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Prove or disprove the following statement:

If $X$ is a totally ordered set with the property that for every two elements $x$ and $y$ in $X$ such that $x<y$, there exists another element $z$ such that $x<z<y$, then $X$ is uncountable.

What about the converse of the statement?

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closed as off-topic by Noah Schweber, mrp, Namaste, C. Falcon, zhoraster Feb 3 '17 at 4:02

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  • $\begingroup$ What about the dyadic rationnals? Are they uncountable? $\endgroup$ – nombre Jan 24 '16 at 12:10
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    $\begingroup$ Heck, what about the rationals? $\endgroup$ – BrianO Jan 24 '16 at 13:42
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    $\begingroup$ Superheck, what about a singleton set $X$? $\endgroup$ – Hagen von Eitzen Jan 24 '16 at 21:14
  • $\begingroup$ @HagenvonEitzen +1 for the example and for "superheck". $\endgroup$ – Noah Schweber Feb 2 '17 at 15:46
  • $\begingroup$ To the OP: What did you try? Where did you get stuck? $\endgroup$ – Noah Schweber Feb 2 '17 at 15:46
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The statement is false: the rationals have this property.

And there are uncountable linear orders without this: just $\omega_1$ as an ordinal. Or simpler: $[0,1] \cup [2,3]$ in the inherited order of the reals. There is then a gap between $1$ and $2$.

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Let's try every variant of your statement. Define the predicates

  • U(S) means S is uncountable,
  • TO(S) means S is totally ordered,
  • D(S) means between any x
  • for a predicate P, the predicate -P is the negation of that predicate.

We look for examples. For each example we find, no one or two of the predicates listed can imply the negation of the third (since that would imply the nonexistence of the example).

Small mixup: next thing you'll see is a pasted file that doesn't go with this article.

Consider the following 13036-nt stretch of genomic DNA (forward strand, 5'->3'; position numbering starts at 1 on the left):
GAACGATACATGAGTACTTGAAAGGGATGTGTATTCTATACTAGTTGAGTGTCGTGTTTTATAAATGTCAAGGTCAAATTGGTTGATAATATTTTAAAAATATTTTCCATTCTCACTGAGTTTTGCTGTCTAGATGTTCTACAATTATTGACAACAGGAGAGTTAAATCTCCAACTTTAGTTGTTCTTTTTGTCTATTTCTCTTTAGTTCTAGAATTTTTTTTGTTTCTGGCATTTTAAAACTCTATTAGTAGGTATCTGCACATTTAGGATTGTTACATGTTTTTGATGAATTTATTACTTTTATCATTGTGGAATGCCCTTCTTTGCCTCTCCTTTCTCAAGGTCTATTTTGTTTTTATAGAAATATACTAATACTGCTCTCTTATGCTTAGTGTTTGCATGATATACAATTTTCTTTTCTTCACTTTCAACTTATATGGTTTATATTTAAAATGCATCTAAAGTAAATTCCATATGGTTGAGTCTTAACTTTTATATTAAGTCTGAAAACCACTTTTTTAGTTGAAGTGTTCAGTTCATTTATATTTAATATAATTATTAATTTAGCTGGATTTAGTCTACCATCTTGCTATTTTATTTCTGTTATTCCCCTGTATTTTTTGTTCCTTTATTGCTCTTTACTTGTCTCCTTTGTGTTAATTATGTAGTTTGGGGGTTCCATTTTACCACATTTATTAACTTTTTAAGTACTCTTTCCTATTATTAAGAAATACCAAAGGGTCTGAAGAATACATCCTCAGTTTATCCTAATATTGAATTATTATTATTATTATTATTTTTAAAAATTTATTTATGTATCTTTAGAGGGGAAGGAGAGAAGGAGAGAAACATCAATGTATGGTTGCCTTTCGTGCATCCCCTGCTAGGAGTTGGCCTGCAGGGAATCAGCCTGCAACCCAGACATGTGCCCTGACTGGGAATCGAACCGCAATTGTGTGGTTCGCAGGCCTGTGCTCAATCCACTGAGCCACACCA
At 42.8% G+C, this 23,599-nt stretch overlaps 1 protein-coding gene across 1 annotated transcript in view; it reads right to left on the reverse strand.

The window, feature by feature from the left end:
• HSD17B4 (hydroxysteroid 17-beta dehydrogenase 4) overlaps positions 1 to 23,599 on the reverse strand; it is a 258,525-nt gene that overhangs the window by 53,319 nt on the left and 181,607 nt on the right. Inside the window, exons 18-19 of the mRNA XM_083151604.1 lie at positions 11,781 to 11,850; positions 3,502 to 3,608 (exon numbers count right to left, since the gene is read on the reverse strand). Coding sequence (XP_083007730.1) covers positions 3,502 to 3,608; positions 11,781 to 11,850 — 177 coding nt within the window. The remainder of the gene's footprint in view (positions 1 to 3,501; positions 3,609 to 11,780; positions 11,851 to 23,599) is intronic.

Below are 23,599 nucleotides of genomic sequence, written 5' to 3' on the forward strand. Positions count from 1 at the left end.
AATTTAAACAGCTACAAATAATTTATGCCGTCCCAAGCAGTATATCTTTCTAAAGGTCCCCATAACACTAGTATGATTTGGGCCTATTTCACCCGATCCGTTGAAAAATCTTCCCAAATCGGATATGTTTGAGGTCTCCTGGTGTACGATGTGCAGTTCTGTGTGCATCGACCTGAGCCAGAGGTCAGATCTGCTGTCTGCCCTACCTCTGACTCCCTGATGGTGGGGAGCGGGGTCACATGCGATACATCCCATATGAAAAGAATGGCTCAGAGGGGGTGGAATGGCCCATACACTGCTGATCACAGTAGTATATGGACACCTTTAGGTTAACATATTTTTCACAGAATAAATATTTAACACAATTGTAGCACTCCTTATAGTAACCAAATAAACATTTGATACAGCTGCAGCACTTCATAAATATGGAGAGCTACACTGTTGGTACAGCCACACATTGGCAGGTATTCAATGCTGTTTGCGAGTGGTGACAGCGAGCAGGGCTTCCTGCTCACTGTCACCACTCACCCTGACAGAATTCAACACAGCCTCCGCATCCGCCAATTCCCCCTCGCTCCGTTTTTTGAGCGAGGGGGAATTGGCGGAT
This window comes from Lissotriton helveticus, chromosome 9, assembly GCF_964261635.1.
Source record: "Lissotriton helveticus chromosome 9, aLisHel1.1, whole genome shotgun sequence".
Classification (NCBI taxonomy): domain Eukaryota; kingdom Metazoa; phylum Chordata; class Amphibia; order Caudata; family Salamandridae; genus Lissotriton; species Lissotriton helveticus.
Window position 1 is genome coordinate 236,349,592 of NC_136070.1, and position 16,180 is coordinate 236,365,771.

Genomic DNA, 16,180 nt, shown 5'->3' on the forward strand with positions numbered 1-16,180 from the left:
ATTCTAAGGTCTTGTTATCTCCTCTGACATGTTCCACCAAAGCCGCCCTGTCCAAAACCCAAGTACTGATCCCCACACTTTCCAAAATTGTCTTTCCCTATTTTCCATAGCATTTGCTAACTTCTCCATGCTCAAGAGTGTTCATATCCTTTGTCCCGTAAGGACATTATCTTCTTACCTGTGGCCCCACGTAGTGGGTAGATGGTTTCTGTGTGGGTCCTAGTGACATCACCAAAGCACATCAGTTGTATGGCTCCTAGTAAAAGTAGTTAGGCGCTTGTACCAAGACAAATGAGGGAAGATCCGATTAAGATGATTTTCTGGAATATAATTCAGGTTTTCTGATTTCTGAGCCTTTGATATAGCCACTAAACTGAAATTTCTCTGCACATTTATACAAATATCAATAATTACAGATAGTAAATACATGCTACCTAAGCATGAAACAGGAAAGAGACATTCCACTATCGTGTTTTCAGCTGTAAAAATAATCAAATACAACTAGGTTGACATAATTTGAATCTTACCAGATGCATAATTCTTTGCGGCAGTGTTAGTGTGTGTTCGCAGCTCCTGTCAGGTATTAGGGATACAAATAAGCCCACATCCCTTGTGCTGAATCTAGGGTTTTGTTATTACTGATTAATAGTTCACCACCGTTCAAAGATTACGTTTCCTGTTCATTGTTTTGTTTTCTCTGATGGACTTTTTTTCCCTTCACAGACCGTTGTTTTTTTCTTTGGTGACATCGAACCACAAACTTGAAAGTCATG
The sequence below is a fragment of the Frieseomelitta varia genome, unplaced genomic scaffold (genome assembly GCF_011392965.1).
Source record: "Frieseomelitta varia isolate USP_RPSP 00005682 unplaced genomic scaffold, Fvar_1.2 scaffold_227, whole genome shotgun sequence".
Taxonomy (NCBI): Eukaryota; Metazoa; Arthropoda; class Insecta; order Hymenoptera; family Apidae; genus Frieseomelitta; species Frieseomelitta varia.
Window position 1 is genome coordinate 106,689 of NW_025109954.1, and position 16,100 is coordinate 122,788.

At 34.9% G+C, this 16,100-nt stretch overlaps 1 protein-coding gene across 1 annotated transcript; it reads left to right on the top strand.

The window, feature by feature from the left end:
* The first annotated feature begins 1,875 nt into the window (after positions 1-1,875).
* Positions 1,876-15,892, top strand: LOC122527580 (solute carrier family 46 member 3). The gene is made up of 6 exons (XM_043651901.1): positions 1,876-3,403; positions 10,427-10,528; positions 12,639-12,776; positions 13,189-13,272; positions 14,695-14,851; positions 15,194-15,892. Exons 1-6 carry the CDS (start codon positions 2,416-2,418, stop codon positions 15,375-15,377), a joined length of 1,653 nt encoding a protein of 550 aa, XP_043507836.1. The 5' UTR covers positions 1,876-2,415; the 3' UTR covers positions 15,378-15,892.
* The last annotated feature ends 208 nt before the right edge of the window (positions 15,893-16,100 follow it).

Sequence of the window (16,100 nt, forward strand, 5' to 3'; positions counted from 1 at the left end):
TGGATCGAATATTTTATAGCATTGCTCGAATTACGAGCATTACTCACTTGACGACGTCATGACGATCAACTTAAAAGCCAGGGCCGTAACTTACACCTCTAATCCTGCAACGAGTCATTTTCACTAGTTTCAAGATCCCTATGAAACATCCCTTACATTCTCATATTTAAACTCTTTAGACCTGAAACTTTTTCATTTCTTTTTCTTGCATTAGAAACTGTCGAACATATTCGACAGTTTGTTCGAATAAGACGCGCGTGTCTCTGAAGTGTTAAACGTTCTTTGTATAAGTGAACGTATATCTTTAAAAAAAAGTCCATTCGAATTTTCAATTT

• U(S), TO(S), D(S): You observe that $\Bbb{R}$ is an example.
  • U(S), TO(S), -D(S): Henno Brendsma observes that $[0,1] \cup [2,3]$ is an example with $x = 1, y = 2$. (In fact, chopping any open interval out of a U+TO set would work.)
  • U(S), -TO(S), D(S): $\Bbb{R} \times \{a,b\}$, partially ordered by "$(s,t) < (u,v) \iff s < u$" is not totally ordered. $(x,a)$ and $(x,b)$ are incomparable for all $x \in \Bbb{R}$.
  • U(S), -TO(S), -D(S): $\left( [0,1] \cup [2,3] \right) \times \{a,b\}$ as ordered above works.
  • -U(S), TO(S), D(S): Henno Brandsma observed that $\Bbb{Q}$ is an example.
  • -U(S), TO(S), -D(S): $\Bbb{Q} \cap \left( [0,1] \cup [2,3] \right)$ is an example.
  • -U(S), -TO(S), D(S): $\Bbb{Q} \times \{a,b\}$, ordered as above, is an example.
  • -U(S), -TO(S), -D(S): $\left( \Bbb{Q} \cap \left( [0,1] \cup [2,3] \right) \right) \times \{a,b\}$, ordered as above, is an example.

Conclusion: No variety of converse or contrapositive of the given statement is a valid statement about a universe containing $\Bbb{Q}$ and $\Bbb{R}$. (... and "0, 1, 2, 3", I suppose. But it would be a bizarre universe where we did not know that $\Bbb{Q}$ and/or $\Bbb{R}$ contained all four of these elements.)

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